Figure 3. The temperature battle along Rocky Mountains base. When approaching February 4th midnight near Boulder (CO), temperatures oscillated around 12 °C due to warm downslope winds forced by mountain waves (Data source: The Weather Company) Click image to enlarge.
Figure 4. Strong winds develops mountain waves that sink warm air masses from the top of the Rockies to the cold plains triggering a temperature battle ensued overnight both near Boulder (right side, source NCAR edited) and at Gale crater (left side, source NASA edited) Click image to enlarge.
The average ground temperature measured this month was very stable around -33 °C (Fig. 5), which is a bit higher than during the same month of previous years. These small daily variations could be caused by a low and constant thermal inertia of the materials that the rover found along her track. The multiple dune fields close to the rover is consistent with this behavior, since the small particle size of the sand reduces its capability to store heat, and follow fast the thermal variations on the air. Those temperatures change dramatically during the day, with a 80 to 100degree difference between day and night – much higher that the seasonal variations.
Figure 5. Evolution of the ground temperatures measured by REMS instrument inside Gale crater (Source: CAB) Click image to enlarge.
 In an arbitrary convention, April 11th 1955 was adopted as the beginning of Mars year 1, because it was the year before the global dust storm of 1956, the first one to be investigated in detail. Also, 1956 was an International Geophysics Year and that it had the best Mars “opposition” for the previous 15 years. A year on Mars lasts twice as long (687 Earth days) because Mars is farther away from the sun and has to travel a greater distance around it.
 Sol is a martian day, that lasts 24 hours and 40 minutes (in terrestrial time). The sol number is the number of sols since the Curiosity rover landed in Gale crater.
 Aeolis Mons is the central mound inside Gale crater, also known informally as Mount Sharp in memory of the American planetary geologist Robert P. Sharp.
 Solar longitude is commonly referred to as Ls, this is the angular position of Mars relative to the Sun measured in degrees from the summer equinox (start of northern hemisphere Spring). The Ls year is divided into 360 fractions (degrees).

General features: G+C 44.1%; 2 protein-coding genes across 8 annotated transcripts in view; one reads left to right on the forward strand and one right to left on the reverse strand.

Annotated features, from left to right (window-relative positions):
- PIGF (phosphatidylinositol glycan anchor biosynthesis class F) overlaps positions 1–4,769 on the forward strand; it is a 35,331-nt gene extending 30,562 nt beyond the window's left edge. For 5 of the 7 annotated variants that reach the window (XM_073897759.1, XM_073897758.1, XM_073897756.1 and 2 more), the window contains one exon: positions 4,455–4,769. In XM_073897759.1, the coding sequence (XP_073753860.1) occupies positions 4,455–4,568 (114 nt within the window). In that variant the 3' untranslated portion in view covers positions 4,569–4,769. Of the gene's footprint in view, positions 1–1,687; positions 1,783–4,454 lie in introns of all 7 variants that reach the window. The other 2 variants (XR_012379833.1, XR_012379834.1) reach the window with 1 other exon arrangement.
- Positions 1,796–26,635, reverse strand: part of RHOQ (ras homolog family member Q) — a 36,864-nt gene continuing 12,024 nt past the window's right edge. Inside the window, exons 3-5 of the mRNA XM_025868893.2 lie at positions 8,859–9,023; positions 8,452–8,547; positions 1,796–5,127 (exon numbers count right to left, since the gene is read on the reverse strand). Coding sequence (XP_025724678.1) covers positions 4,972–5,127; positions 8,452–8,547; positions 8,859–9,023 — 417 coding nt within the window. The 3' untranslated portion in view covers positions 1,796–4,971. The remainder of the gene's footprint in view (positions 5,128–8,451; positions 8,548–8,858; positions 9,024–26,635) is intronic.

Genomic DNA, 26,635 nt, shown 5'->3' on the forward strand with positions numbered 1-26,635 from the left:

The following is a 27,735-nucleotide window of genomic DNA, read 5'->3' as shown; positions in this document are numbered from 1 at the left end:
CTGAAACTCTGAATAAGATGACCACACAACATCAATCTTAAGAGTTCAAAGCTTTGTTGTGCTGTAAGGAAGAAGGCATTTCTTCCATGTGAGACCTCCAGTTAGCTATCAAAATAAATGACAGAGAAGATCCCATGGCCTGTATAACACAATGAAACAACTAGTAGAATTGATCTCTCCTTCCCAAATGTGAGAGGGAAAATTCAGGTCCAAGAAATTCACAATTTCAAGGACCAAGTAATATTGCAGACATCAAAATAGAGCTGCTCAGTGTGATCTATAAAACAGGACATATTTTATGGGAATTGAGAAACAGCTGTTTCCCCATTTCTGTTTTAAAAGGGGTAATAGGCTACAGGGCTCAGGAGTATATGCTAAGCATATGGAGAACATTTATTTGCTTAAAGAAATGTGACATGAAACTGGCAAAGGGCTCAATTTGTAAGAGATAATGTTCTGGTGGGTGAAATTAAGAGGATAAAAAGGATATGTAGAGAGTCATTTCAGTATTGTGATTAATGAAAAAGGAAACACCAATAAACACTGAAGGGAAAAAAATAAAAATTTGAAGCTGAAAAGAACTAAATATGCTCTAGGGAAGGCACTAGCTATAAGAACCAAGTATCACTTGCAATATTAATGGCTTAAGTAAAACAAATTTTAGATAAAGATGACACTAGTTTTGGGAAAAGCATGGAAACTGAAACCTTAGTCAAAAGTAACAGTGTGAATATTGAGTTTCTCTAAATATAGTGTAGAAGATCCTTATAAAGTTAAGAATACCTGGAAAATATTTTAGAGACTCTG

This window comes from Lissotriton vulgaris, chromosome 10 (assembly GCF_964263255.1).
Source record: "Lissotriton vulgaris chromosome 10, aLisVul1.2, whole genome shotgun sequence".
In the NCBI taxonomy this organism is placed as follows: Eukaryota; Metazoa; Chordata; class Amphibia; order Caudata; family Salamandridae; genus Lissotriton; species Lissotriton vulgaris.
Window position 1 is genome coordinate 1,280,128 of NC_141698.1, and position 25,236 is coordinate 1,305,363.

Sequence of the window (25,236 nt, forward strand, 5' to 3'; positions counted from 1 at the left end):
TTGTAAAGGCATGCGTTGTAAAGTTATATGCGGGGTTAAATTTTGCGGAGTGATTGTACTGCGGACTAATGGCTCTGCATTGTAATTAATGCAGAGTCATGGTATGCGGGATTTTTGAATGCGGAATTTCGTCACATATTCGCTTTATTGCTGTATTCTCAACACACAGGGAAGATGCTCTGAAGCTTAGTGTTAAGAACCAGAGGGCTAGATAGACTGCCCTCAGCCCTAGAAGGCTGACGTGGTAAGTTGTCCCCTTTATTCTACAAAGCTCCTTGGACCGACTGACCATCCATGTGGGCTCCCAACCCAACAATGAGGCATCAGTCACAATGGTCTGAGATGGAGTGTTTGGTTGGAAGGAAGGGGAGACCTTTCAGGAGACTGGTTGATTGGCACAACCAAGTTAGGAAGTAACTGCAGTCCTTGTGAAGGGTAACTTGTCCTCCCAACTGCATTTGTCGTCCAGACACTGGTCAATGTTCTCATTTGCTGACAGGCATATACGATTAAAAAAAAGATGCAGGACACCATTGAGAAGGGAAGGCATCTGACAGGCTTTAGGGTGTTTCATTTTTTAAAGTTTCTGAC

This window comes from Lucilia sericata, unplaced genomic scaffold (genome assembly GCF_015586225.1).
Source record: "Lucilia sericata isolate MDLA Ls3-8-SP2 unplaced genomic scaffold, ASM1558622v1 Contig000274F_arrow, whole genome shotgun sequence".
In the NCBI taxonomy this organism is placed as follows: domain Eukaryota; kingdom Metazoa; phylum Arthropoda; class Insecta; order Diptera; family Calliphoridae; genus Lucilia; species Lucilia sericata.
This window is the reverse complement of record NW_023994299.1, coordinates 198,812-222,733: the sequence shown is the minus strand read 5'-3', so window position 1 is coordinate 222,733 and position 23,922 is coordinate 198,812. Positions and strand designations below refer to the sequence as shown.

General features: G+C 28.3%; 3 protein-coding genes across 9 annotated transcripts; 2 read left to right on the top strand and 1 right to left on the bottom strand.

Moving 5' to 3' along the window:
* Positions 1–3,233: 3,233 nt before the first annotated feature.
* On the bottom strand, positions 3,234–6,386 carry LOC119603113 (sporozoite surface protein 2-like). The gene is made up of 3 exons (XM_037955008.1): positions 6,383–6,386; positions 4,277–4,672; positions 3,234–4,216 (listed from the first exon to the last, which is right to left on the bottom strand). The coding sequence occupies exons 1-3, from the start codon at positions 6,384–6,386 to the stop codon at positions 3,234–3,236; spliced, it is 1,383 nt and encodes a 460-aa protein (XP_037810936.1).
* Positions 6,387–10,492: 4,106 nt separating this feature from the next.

The main component of the martian atmosphere is CO2, so the atmospheric pressure is mostly influenced by the total mass of this gas above the surface. The CO2 is seasonally stored in the poles as an ice cap overlying another ice cap made of water (and dust).
 Thermal tides occurs when sunlight heats the surface and atmosphere on the day side of the planet, causing air to expand upwards. At higher levels in the atmosphere, this bulge of air then expands outward, to the sides, in order to equalize the pressure around it. Air flows out of the bulge, lowering the pressure of air felt at the surface below the bulge. The result is a deeper atmosphere, but one that is less dense and has a lower pressure at the surface, than that away from the subsolar point. As Mars rotates beneath the sun, this bulge moves across the planet each day, from east to west. A fixed observer, such as REMS, measures a decrease in pressure during the day, followed by an increase in pressure at night.
 Inversion occurs when the temperature of the air near the surface is colder than at height, producing atmospheric stability (convection is small).
 A mountain wave is an atmospheric phenomenon in which, as a consequence of air flowing over a marked topographic feature (mountain, crater, etc.), it adopts a wavy behavior leeward of the obstacle, forcing dynamic rises and descents of air masses. There are four conditions that must be fulfilled to form the wave: the direction of the wind must be perpendicular to the topographic feature; the wind intensity must be strong and increasing with high; an inversion must be present so that the prevailing atmospheric stability guarantees the confinement of the wave at lower levels.
Thanks to REMS team for their effort and the valuable data.